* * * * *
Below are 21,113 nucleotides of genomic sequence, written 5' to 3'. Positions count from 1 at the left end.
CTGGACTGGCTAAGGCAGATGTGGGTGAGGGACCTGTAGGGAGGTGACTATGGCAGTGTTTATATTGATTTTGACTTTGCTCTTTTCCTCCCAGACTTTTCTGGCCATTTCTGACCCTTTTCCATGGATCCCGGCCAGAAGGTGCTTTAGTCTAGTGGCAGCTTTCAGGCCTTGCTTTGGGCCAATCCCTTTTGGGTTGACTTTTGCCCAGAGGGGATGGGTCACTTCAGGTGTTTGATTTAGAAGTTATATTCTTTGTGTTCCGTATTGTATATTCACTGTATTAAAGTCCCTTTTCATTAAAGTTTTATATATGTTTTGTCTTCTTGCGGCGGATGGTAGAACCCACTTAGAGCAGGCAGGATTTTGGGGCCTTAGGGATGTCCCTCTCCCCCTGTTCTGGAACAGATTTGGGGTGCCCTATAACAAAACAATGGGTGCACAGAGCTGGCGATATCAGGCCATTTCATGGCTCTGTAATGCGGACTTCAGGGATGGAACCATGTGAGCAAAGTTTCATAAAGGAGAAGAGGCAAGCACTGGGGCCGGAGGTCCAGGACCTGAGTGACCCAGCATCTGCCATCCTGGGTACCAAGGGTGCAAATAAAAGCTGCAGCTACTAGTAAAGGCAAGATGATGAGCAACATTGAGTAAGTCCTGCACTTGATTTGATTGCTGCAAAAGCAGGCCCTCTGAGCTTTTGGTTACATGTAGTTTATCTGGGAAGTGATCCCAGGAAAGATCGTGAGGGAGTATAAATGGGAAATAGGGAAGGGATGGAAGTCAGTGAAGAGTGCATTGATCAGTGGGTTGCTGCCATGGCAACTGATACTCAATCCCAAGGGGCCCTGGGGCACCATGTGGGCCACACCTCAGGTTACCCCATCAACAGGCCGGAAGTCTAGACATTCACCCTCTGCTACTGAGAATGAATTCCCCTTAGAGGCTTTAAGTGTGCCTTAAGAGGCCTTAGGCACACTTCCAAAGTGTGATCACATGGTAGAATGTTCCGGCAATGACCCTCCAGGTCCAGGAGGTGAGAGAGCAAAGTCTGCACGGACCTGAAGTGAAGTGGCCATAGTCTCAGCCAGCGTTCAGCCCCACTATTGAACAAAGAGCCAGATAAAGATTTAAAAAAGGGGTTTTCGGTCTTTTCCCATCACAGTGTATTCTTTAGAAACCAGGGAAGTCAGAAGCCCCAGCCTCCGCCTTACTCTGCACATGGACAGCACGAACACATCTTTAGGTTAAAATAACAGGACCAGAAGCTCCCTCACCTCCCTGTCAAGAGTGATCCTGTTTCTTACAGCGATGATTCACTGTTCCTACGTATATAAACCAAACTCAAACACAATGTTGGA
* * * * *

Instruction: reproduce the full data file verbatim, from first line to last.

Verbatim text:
Below are 21,113 nucleotides of genomic sequence, written 5' to 3'. Positions count from 1 at the left end.
CTGGACTGGCTAAGGCAGATGTGGGTGAGGGACCTGTAGGGAGGTGACTATGGCAGTGTTTATATTGATTTTGACTTTGCTCTTTTCCTCCCAGACTTTTCTGGCCATTTCTGACCCTTTTCCATGGATCCCGGCCAGAAGGTGCTTTAGTCTAGTGGCAGCTTTCAGGCCTTGCTTTGGGCCAATCCCTTTTGGGTTGACTTTTGCCCAGAGGGGATGGGTCACTTCAGGTGTTTGATTTAGAAGTTATATTCTTTGTGTTCCGTATTGTATATTCACTGTATTAAAGTCCCTTTTCATTAAAGTTTTATATATGTTTTGTCTTCTTGCGGCGGATGGTAGAACCCACTTAGAGCAGGCAGGATTTTGGGGCCTTAGGGATGTCCCTCTCCCCCTGTTCTGGAACAGATTTGGGGTGCCCTATAACAAAACAATGGGTGCACAGAGCTGGCGATATCAGGCCATTTCATGGCTCTGTAATGCGGACTTCAGGGATGGAACCATGTGAGCAAAGTTTCATAAAGGAGAAGAGGCAAGCACTGGGGCCGGAGGTCCAGGACCTGAGTGACCCAGCATCTGCCATCCTGGGTACCAAGGGTGCAAATAAAAGCTGCAGCTACTAGTAAAGGCAAGATGATGAGCAACATTGAGTAAGTCCTGCACTTGATTTGATTGCTGCAAAAGCAGGCCCTCTGAGCTTTTGGTTACATGTAGTTTATCTGGGAAGTGATCCCAGGAAAGATCGTGAGGGAGTATAAATGGGAAATAGGGAAGGGATGGAAGTCAGTGAAGAGTGCATTGATCAGTGGGTTGCTGCCATGGCAACTGATACTCAATCCCAAGGGGCCCTGGGGCACCATGTGGGCCACACCTCAGGTTACCCCATCAACAGGCCGGAAGTCTAGACATTCACCCTCTGCTACTGAGAATGAATTCCCCTTAGAGGCTTTAAGTGTGCCTTAAGAGGCCTTAGGCACACTTCCAAAGTGTGATCACATGGTAGAATGTTCCGGCAATGACCCTCCAGGTCCAGGAGGTGAGAGAGCAAAGTCTGCACGGACCTGAAGTGAAGTGGCCATAGTCTCAGCCAGCGTTCAGCCCCACTATTGAACAAAGAGCCAGATAAAGATTTAAAAAAGGGGTTTTCGGTCTTTTCCCATCACAGTGTATTCTTTAGAAACCAGGGAAGTCAGAAGCCCCAGCCTCCGCCTTACTCTGCACATGGACAGCACGAACACATCTTTAGGTTAAAATAACAGGACCAGAAGCTCCCTCACCTCCCTGTCAAGAGTGATCCTGTTTCTTACAGCGATGATTCACTGTTCCTACGTATATAAACCAAACTCAAACACAATGTTGGA